Thursday, November 23, 2017
News Roundup

Overcrowded Hernando Animal Services calls for adoptions

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BROOKSVILLE — The small lobby at Hernando County Animal Services was packed Friday morning, and much of the business could be attributed to a special deal the shelter was offering.

Dogs and kittens: vaccinated and spayed or neutered for $10 (and adult cats for $5). The offer ends today.

One woman from Pasco County was thrilled to adopt a bouncy little black chihuahua. Another couple was pointing and watching a batch of calico kittens as they romped in a cat interaction room. Families wandered along the dog kennels, looking at the sad eyes and wagging tails of the dogs, all hoping to find new homes.

For Shannon Finch, it was gratifying to see all the activity. On Thursday alone, 15 animals were placed in homes.

"Hey, it's all smiles right now,'' said Finch, the shelter's animal advocate, rescue and volunteer coordinator.

The story had been much sadder just days earlier, when Finch sent out an urgent call to the rescue community. The shelter was overcrowded — 28 dogs and 35 cats over capacity, at least in part because of a recent hoarding case.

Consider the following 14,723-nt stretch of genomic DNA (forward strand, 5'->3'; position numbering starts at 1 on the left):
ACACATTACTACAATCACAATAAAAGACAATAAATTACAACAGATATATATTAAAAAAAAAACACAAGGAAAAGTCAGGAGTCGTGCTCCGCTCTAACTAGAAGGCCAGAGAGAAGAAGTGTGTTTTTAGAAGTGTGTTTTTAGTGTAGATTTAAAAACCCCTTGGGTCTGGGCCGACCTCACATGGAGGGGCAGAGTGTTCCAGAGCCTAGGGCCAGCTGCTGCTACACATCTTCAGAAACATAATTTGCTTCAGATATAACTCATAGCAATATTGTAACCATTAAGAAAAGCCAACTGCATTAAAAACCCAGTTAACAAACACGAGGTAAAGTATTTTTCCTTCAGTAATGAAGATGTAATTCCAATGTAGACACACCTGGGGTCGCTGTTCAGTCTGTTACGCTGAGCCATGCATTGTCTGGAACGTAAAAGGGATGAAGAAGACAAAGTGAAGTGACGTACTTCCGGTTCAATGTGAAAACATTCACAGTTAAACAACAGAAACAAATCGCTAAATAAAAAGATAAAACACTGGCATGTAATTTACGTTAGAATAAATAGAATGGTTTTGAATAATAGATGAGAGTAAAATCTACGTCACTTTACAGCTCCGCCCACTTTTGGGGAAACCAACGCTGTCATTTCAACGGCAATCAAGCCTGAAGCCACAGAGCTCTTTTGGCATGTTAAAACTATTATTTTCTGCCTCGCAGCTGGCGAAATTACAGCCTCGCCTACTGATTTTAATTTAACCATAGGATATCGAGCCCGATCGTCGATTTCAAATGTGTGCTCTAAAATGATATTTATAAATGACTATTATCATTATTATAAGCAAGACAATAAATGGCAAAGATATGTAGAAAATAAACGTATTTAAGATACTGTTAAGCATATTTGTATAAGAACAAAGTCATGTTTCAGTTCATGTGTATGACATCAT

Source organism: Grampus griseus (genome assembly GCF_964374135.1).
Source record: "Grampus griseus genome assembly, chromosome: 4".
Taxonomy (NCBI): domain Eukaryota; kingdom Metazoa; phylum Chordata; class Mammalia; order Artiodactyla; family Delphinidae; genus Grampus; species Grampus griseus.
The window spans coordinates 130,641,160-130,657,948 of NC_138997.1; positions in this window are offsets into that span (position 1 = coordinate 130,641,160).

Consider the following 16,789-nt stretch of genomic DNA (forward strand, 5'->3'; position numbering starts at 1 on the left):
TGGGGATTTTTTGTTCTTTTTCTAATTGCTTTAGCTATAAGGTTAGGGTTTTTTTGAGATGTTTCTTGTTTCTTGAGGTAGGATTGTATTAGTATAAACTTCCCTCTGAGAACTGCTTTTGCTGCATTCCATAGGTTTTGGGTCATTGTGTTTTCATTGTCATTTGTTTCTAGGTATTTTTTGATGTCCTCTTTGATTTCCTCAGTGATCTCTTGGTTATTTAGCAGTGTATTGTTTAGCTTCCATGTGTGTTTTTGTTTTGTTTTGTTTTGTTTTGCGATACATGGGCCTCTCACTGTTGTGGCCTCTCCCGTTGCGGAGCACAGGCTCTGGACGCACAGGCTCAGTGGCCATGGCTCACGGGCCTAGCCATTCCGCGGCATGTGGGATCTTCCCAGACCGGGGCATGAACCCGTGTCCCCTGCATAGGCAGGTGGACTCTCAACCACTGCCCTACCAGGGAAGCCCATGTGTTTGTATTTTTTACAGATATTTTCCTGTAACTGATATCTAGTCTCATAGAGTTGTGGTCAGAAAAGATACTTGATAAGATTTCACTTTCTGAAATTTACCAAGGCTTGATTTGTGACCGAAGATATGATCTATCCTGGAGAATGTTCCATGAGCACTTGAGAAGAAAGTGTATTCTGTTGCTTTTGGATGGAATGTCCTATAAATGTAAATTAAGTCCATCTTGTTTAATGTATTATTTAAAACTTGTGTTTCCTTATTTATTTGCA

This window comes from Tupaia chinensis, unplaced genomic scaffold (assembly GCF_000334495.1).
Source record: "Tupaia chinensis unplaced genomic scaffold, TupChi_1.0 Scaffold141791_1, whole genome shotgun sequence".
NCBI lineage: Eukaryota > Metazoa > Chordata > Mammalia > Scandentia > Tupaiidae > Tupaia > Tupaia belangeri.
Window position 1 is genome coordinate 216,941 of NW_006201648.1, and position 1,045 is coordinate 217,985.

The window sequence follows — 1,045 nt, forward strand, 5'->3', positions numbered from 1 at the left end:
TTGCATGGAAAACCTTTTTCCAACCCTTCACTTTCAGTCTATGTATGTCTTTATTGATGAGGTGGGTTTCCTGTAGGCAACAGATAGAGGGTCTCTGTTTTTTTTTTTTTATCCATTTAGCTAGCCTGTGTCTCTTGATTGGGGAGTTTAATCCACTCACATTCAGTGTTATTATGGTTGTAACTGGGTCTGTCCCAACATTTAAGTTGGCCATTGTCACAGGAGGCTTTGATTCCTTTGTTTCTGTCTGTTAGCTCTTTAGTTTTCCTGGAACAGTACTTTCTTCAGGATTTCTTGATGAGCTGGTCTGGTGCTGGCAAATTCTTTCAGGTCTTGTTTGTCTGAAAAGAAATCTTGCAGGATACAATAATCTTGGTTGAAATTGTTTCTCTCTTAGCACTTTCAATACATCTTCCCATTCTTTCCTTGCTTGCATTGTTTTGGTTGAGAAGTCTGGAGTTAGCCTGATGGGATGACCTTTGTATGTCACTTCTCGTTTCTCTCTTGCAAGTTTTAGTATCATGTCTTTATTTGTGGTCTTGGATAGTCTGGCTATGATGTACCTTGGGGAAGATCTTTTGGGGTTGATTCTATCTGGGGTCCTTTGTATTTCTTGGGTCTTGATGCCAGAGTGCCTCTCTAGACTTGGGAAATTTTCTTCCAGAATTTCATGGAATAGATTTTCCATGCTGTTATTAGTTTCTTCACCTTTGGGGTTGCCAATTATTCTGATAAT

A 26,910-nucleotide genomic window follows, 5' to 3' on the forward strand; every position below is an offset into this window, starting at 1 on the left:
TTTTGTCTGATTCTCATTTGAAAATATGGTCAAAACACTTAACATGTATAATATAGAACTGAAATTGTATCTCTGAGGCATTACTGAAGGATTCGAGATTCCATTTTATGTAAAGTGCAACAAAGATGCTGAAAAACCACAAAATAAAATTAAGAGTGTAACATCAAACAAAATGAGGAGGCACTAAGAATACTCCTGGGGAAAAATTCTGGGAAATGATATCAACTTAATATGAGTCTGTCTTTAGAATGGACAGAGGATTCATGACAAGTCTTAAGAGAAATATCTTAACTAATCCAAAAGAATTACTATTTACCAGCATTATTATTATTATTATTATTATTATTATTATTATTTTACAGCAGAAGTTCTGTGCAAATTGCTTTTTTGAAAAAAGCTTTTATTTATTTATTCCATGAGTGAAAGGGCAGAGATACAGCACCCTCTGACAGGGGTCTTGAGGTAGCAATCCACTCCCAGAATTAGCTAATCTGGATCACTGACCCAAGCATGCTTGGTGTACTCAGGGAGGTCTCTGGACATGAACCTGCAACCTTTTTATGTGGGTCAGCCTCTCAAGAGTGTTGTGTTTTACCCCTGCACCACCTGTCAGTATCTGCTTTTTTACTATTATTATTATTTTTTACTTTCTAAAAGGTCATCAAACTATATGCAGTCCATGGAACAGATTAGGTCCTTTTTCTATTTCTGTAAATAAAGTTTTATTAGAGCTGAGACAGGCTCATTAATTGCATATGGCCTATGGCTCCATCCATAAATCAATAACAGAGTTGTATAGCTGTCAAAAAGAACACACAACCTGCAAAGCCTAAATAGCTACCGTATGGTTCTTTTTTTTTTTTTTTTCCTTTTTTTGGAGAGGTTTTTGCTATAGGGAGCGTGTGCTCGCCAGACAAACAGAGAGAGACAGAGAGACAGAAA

"The shelter was given a deadline,'' Finch wrote in her letter. "We need to be in compliance with our numbers by July 28.''

After that, animals would have to be euthanized.

"The shelter is pleading for your help and assistance," Finch wrote. "We have amazing dogs and cats here that truly deserve a chance at happiness; we do not want these animals euthanized due to lack of space.''

The letter sparked not only a rush on animals, but also a flurry of angry letters from local animal advocates who were involved in the push two years ago to make shelter improvements in order to get more animals adopted and fewer euthanized.

Richard Silvani, executive director of the PetLuv NonProfit Spay & Neuter clinic, blasted the county in a letter that questioned why the shelter was suddenly going to enforce census limits that previously had been flexible to accommodate fluctuating numbers of animals. He blamed a recent social media blitz alleging terrible conditions at the shelter because of overcrowding.

"Despite the ignorant and inflammatory claims lighting up Facebook, the animals at (Animal Services) are not suffering or being treated inhumanely,'' Silvani wrote. "Yes, some of them are being temporarily cramped for space, but isn't that better than being dead?"

Finch said she hopes the special deal brings in enough adopters to avoid having to euthanize animals. She also said she wants people to know that the shelter staff cares about the animals. To Finch, each is an extension of her family.

People should consider the shelter the next time they want a pet, she said, rather than going to a pet store, checking Craigslist or looking for a breeder.

"They deserve the chance,'' she said.

 
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